An end section of the reaction chamber 10 is a gas intake manifold 16 having a silicon source gas intake 18 and an oxygen gas intake 20. The manifold 16 is bordered by a set of gas dispersion plates 22 to uniformly disperse a reactant gas mixture prepared in the manifold 16 into the reaction zone of the reaction chamber 10. Besides, the reaction chamber 10 has helium gas intakes 24. To feed TEOS gas into the reaction chamber 10 at a controlled flow rate, TEOS in liquid form is passed to an evaporator 32 through a liquid mass flow controller 34 and a valve 36. The evaporator 32 is kept heated so as to completely vaporize the supplied TEOS and is connected to the gas intake 18 of the manifold 16. As a carrier gas, helium gas is introduced into the evaporator 32 through a mass flow controller 38 and a valve 40 to bubble liquid TEOS in the evaporator 32. To feed oxygen gas containing ozone into the reaction chamber 10 at a controlled flow rate, oxygen gas is fed to an ozonizer 42 of the silent discharge type through a mass flow controller 44 and a valve 46. The ozonizer 42 is connected to the gas intake 20 of the manifold 16. A supplementary oxygen line including a mass flow controller 48 and a valve 50 by-passes the ozonizer 42 so that pure oxygen gas can be fed into the reaction chamber 10. Helium gas can be passed to the intakes 24 through a mass flow controller 52 and a valve 54.

In the reaction chamber 10, between the gas dispersion plates 22 and the substrate 12 there is an electrode 26 in the form of a shower head through which the reactant gas mixture is further uniformalized and directed toward the substrate 12. The electrode 26 is insulated from the other parts of the reaction chamber by an insulator ring 28. This electrode 26 is used to produce a plasma in the reaction zone between the electrode 26 and the susceptor plate 14.

The reaction chamber 10 is provided with heating lamps 60 arranged so as to heat the substrate 12 together with the susceptor plate 14 through a quartz plate 58. In CVD operation the substrate 12 is kept at a predetermined temperature which ranges from about 200° C. to about 450° C. The exhaust section 62 of the reacation chamber 10 is connected to a vacuum pump 64 so that the interior of the reaction chamber 10 can be maintained at a predetermined reduced pressure which ranges from about 0.1 torr to tens of torr. To minutely control the pressure there is a butterfly valve 66 of which the degree of opening can be controlled by a pulse motor 68.

To apply RF voltages to the electrode 26 in the reaction chamber 10 in order to produce a plasma, the apparatus includes a 13.56 MHz RF oscillator 88 provided with a high-pass filter 90 and a 450 kHz RF oscillator 92 provided with a low-pass filter 94. The RF voltages from these two oscillators 88, 92 are mixed in a matching box 96 containing a mixing circuit 98 to mix RF voltages of two different frequencies and a matching circuit 100 for impedance matching of the mixed RF voltages. Furthermore, the matching box 96 contains a dummy load 102 and a semiconductor switch 104 in order that the application of the RF voltages to the electrode 26 can be cyclically interrupted and resumed. A process controller 70 of the CVD apparatus includes a RF power controller 82 for cyclically turning on and off the switch 104. Besides, there is a pulse generator 108 which can be operated by the RF power controller 82 in order to vary the magnitude of the outputs of the RF oscillators 88, 92 to thereby vary the RF voltages applied to the electrode 26.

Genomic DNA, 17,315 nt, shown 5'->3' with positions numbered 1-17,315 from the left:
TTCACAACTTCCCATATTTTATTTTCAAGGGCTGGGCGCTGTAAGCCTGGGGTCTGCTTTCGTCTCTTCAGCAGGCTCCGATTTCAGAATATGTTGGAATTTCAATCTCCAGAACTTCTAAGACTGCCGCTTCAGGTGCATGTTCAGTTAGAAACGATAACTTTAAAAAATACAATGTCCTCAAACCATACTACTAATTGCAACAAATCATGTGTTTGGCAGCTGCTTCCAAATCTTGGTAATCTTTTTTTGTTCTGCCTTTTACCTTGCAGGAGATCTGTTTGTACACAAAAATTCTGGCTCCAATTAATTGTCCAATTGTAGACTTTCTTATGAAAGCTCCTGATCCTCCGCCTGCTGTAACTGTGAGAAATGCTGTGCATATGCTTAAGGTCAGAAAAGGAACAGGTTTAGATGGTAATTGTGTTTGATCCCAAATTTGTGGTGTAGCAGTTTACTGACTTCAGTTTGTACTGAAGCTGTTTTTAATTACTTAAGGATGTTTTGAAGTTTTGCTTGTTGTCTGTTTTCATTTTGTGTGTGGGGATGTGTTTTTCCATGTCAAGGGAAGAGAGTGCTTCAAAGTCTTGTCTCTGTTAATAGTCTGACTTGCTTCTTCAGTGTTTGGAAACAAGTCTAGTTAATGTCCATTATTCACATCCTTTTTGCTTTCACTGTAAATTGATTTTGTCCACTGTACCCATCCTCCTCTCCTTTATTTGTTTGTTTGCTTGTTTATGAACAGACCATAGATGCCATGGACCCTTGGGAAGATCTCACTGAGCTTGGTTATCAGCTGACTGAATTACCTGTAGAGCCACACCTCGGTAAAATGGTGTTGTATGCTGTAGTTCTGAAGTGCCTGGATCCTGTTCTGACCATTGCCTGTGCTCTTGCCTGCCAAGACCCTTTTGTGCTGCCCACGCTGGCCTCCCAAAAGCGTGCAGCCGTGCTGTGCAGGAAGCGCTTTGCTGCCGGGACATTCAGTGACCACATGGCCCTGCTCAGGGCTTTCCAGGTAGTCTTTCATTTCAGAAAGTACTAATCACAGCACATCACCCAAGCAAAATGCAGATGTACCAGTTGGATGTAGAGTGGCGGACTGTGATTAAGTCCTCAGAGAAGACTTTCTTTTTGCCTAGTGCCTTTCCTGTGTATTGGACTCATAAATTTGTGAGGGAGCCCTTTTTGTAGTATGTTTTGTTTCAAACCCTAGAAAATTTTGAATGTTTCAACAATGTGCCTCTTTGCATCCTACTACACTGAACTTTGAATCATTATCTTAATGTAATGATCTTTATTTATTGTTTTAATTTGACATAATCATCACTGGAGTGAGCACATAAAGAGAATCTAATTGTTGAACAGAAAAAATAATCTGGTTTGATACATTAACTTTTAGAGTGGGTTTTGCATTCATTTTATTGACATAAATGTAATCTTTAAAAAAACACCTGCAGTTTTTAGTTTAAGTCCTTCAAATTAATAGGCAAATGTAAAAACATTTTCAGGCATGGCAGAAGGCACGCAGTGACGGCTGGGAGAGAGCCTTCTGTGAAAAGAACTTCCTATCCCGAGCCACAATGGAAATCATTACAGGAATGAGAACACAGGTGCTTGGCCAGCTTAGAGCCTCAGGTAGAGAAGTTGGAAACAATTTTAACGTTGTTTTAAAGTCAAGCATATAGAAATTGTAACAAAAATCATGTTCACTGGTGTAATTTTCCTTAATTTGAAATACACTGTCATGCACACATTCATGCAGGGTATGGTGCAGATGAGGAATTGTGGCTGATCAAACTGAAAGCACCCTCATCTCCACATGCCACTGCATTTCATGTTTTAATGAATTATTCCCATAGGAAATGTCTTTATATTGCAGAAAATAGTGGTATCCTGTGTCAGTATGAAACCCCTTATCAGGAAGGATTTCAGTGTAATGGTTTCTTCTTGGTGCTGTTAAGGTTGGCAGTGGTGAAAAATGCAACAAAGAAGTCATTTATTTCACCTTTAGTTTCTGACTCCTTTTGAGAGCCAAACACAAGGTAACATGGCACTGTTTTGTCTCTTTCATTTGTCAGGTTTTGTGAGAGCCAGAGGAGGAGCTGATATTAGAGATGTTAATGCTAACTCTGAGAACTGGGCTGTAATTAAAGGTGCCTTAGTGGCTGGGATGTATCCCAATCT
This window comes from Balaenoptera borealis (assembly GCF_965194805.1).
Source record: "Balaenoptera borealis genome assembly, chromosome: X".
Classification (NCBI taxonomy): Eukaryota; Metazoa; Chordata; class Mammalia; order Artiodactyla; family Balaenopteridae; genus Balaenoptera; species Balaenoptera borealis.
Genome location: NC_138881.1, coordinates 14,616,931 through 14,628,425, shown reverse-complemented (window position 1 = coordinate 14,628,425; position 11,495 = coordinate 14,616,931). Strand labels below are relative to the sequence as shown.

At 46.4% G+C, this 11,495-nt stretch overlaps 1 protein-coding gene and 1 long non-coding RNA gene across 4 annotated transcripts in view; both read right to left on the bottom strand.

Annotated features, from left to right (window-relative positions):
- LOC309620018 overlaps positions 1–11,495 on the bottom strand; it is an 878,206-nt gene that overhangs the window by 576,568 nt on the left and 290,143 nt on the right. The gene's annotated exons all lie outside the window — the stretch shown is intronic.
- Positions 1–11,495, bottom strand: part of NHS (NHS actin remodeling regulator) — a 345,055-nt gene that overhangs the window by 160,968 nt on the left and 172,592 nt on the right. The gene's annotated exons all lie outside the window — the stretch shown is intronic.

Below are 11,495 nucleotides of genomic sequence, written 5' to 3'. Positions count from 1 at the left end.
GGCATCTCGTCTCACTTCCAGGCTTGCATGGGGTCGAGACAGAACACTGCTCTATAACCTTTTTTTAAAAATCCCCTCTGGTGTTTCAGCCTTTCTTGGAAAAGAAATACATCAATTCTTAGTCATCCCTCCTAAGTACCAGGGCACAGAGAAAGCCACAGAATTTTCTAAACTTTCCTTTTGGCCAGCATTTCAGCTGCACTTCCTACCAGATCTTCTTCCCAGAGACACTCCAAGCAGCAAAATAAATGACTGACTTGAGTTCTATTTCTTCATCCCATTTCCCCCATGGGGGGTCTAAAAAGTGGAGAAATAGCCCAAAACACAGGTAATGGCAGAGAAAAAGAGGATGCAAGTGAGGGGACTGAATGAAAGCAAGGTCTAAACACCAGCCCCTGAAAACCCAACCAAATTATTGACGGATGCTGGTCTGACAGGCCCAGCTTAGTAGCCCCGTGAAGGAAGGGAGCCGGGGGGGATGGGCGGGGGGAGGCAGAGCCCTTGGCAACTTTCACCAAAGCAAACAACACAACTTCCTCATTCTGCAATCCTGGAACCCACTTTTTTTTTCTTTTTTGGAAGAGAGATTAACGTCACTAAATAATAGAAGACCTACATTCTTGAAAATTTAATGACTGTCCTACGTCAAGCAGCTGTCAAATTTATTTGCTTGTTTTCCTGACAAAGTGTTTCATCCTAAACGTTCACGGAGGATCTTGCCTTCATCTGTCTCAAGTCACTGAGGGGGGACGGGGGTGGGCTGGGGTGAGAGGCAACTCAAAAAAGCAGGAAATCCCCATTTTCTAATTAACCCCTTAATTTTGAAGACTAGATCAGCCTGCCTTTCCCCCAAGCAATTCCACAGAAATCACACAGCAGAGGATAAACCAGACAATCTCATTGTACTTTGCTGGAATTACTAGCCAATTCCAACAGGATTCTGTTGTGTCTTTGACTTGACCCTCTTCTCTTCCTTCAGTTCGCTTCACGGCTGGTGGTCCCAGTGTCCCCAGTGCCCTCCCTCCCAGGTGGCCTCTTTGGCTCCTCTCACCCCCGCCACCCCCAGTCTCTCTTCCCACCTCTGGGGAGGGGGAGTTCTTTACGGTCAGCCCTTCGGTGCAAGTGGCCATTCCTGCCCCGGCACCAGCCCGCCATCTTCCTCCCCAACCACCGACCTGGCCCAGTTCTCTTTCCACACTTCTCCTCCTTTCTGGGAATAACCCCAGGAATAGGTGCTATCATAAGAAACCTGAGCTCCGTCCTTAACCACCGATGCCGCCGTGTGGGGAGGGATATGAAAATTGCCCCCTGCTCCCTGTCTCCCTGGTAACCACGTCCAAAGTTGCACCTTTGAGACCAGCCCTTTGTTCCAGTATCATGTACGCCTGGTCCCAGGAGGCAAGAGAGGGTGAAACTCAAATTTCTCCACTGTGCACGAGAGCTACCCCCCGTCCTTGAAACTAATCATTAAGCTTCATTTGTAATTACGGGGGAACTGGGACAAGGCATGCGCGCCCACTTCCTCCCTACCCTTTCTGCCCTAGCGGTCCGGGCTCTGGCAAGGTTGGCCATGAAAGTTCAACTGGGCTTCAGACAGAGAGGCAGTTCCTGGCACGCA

The process controller 70 includes a temperature controller 72 to control the temperature of the substrate 12 by using information from a temperature sensor 74 and a heating lamp controller (not shown), a pressure controller 76 to control the reduced pressure in the reaction chamber 10 by using information from a pressure sensor 78 and a valve opening controller including the aforementioned pulse motor 68, a gas controller 80 to control the mass flow controllers 34, 38, 44, 48 and 52 and a main controller 84 which governs the controllers 72, 76, 80 and 82.

Referring to FIG. 2, in a plasma CVD operation in this example with the apparatus of FIG. 1, the RF power for producing a plasma is cyclically switched on and off with a period of 1 sec as illustrated at the bottom of the chart. In each cycle the length of on-time tON is 0.5 sec, and the length of off-time tOFF is 0.5 sec. While the RF power is on a plasma is produced in the region between the electrode 26 and the susceptor plate 14 on which the substrate 12 is placed. The plasma contains oxygen ions formed by the decomposition of oxygen or ozone molecules. As the RF power is cyclically switched on and off the number of oxygen ions varies in the manner as shown in the middle section of the chart. The waveform of the number of oxygen ions has a drooping shoulder since it takes a certain time for the plasma to reach a stable state. Since ozone is less stable than oxygen, ozone molecules are more readily ionized by the application of RF power. Therefore, in the plasma the number of ozone molecules greatly decreases as shown at the top of the chart.